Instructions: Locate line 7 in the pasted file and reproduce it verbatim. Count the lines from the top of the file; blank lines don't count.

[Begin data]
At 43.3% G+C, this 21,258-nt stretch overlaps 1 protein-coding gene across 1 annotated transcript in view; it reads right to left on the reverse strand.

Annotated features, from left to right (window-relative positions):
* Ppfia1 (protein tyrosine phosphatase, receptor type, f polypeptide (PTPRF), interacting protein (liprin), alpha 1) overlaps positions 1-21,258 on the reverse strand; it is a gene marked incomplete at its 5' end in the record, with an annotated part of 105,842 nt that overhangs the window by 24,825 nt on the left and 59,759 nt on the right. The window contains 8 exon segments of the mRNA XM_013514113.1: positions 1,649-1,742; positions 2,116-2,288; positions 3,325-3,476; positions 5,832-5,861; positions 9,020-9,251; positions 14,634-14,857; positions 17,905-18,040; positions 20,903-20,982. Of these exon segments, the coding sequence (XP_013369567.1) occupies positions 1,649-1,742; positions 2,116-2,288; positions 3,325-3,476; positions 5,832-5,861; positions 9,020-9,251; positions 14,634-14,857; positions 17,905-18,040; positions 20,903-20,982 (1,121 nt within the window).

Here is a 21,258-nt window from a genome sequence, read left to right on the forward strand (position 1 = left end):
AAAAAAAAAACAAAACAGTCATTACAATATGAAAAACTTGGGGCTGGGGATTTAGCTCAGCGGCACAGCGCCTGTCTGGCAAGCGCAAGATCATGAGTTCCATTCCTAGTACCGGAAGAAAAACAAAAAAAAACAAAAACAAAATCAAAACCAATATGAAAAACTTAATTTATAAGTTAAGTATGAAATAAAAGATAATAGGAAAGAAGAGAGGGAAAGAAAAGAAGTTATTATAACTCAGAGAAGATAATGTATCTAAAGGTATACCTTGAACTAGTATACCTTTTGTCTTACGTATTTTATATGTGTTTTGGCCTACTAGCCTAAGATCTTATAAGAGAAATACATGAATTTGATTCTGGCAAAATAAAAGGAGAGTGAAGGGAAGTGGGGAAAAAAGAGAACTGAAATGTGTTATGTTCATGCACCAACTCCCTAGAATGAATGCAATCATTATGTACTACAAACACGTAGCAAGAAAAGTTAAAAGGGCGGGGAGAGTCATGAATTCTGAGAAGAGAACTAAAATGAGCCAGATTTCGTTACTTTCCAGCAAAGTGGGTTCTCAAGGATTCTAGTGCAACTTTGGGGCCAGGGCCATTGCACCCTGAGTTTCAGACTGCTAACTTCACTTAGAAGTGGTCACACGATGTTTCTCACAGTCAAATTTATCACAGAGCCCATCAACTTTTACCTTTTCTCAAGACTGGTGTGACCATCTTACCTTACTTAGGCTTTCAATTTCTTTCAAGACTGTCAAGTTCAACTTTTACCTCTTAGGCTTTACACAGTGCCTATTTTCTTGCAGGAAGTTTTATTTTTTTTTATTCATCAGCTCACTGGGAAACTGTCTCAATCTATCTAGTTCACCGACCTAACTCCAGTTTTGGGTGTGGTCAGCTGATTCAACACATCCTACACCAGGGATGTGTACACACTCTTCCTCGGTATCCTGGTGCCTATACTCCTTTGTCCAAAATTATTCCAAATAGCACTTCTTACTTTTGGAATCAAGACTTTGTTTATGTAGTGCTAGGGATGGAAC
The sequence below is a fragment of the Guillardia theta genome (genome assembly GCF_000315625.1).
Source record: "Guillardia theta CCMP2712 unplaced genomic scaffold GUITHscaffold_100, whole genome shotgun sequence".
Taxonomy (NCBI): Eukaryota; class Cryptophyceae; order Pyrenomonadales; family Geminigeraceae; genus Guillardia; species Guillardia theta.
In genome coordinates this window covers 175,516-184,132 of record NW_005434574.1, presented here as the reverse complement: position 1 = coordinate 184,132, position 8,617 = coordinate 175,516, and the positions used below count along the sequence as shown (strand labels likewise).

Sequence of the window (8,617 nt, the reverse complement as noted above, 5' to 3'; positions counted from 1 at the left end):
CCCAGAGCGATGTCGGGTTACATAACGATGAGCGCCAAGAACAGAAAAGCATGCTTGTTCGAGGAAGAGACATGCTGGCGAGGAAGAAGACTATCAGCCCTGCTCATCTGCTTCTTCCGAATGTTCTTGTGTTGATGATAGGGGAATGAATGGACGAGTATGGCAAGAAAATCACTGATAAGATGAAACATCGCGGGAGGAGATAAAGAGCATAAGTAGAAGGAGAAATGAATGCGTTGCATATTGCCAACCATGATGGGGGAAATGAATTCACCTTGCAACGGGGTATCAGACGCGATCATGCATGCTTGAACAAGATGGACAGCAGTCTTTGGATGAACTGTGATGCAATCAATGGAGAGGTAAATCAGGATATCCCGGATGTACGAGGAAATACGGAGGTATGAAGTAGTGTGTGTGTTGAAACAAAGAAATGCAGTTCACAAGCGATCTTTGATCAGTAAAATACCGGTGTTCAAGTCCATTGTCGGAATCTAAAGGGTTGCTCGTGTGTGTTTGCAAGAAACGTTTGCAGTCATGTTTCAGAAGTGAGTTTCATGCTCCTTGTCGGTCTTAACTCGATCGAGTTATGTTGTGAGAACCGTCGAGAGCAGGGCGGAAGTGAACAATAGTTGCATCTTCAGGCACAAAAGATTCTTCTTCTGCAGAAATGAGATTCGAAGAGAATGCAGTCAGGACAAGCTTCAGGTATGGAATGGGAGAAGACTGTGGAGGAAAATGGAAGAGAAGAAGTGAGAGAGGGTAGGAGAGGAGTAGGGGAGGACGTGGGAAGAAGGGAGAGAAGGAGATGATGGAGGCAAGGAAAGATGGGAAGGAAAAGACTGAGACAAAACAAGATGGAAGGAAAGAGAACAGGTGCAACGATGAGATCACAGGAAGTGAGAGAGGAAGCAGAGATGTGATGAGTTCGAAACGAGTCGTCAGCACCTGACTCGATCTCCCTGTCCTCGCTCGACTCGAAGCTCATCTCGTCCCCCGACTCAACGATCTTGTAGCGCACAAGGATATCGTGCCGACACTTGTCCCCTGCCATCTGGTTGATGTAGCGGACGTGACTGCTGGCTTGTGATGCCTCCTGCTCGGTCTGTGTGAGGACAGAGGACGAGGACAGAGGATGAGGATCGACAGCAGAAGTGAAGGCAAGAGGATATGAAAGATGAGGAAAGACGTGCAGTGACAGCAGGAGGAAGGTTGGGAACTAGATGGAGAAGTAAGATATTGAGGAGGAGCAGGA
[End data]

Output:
Source record: "Guillardia theta CCMP2712 unplaced genomic scaffold GUITHscaffold_100, whole genome shotgun sequence".